How do you create a book cover for a contemporary fairy tale? That's the challenge debut author Jeremy Tarr and illustrator Katy Smail faced with (S)mythology. Here's how they tackled the challenge:

 

"Katy and I spent a lot of time sending photos that inspired us back and forth. We stared at hundreds of book covers looking for images to fall in love with. Some of our favorites were the Ruben Toledo covers for Penguin (below). We also loved a clever concept interpretation by a young artist called Sarah Petruska for The Wizard of Oz. The illustration on the cover of Alain de Botton's On Seeing and Noticing also struck our brains.

 

 

"It was always intended that Katy do an original illustration for the cover. (S)mythology has 64 illustrations by Katy, but we still wanted something original and unique. We knew that Sophie, the heroine of the novel, had to stand front-and-center, though it took us some time to figure out what the hell she ought to be doing. Katy drew a beautiful illustration of Sophie -- and though I'd seen many illustrations of Sophie, this was by far my favorite. There was something naively whimsical about her expression. It so perfectly captured the character. Once that image was created we brainstormed the remainder of the cover.

 

"We had no one to please but ourselves, we were the final judges of the cover, so we worked until we were happy. We played around with different ideas. Around last Thanksgiving, we came up with the idea of Sophie being surrounded by statues of people in her life. Sophie has the unfortunate habit -- due to a curse -- of turning those that love her into stone. So we played up on that.

 

"The first time Katy sent me a somewhat roughed out scan of the complete illustration, a smile crossed my face. It was as though words that had been on the tip of my tongue, words that I hadn't been able to phrase, hadn't been able to form into sentences, suddenly lived. It made sense to me. Katy's work, in general, strikes me that way. Sometimes words don't do it. 

 

"Other elements were added to the illustration. Once the text was inserted -- all of the fonts, by the way, are Katy's handwriting -- it was lost amongst the illustration. So the red bars were added. The patterns that Katy designed for the statue columns were used for the spine and the back.

 

"I love [the final cover]. When we were finished with the book, Katy gave me the cover illustration. It now hangs in my house -- it's one of my favorite things in the world. I also have a framed poster of the finished cover. I stare at them every day. They make me smile. I'm terribly in love with the book -- I don't mean to sound conceited -- but I'm extremely proud of it and proud of the work that Katy did, and the cover represents all of our efforts and all of the passion we poured forth into (S)mythology.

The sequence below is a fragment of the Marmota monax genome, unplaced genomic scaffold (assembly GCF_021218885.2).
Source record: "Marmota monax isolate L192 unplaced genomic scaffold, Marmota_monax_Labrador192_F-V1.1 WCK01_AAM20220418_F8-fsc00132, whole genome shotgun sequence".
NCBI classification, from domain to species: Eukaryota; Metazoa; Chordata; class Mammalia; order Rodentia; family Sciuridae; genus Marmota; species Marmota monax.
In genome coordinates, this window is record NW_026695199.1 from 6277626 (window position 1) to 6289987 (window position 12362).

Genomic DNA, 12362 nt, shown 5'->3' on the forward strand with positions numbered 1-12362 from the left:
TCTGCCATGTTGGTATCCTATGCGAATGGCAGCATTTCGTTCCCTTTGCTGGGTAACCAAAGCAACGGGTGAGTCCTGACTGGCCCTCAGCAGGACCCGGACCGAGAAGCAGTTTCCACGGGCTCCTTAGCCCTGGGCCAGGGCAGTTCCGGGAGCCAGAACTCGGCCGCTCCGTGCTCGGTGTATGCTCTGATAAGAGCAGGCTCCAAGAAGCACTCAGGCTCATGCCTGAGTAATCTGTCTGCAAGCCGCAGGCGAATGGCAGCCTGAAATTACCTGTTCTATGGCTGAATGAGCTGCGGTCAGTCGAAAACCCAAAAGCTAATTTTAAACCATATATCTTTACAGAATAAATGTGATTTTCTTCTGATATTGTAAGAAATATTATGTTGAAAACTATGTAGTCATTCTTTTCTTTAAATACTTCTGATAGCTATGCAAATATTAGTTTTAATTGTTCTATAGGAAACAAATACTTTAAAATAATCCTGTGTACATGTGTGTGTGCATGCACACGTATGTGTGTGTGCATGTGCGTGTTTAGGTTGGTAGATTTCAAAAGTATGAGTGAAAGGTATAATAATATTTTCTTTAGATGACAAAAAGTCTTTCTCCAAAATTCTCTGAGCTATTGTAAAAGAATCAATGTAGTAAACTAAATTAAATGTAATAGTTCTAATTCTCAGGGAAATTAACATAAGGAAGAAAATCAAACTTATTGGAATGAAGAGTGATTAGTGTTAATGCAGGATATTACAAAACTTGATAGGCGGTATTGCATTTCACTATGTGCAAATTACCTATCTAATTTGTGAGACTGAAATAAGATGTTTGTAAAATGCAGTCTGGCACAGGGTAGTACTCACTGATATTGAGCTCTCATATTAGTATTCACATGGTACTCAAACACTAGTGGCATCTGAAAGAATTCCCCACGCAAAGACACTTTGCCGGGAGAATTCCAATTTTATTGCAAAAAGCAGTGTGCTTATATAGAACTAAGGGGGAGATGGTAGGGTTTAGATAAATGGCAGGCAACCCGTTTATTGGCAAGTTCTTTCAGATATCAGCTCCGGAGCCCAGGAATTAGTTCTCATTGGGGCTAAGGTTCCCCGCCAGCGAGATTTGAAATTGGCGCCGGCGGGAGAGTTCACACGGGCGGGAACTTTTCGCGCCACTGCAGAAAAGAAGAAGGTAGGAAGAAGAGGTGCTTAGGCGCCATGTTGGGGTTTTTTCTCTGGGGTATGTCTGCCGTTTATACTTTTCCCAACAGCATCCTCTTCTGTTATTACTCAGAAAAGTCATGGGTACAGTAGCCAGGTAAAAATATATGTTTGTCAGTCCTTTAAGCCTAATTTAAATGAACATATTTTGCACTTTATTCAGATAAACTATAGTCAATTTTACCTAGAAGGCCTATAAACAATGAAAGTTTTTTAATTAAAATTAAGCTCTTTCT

Katy says: "For me, the cover definitely came last. I feel like I was only able to capture Sophie's story in one image after spending a year with her and her world. (S)mythology is Sophie's tale so the cover was always going to be all about her, and for me it was really important to try and capture her hope, anguish and capacity for love in one image. The concept grew quite naturally whilst talking to Jeremy about it; our fairytale heads are in such step with each other that every decision felt like it was arrived at together. For me, the biggest challenge was holding on to the fragility of Sophie whilst making a strong and eye-catching cover. The tension between old-fashioned romance and contemporary wit is the glory of the novel, so it was important to strike a similar balance with the cover (for example, the delicate line alongside the vivid red). I wanted Sophie to appear as a symbol of tainted innocence and aching love amongst a sometimes dark and shadowy world; a reflection of strength and loveliness of her character."

 

Thanks, Jeremy! I love an illustrated cover and I think Katy's characters are wonderful. 

 

What do you guys think of this one?

 



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Melissa Walker is the author of five Young Adult novels, including the Violet trilogy, Lovestruck Summer and the just-published Small Town Sinners. She is co-creator of the popular teen newsletter I Heart Daily and the awkward-stage blog Before You Were Hot, as well as the blogger for readergirlz.com. Her author blog, where Cover Stories originated, is melissacwalker.com.

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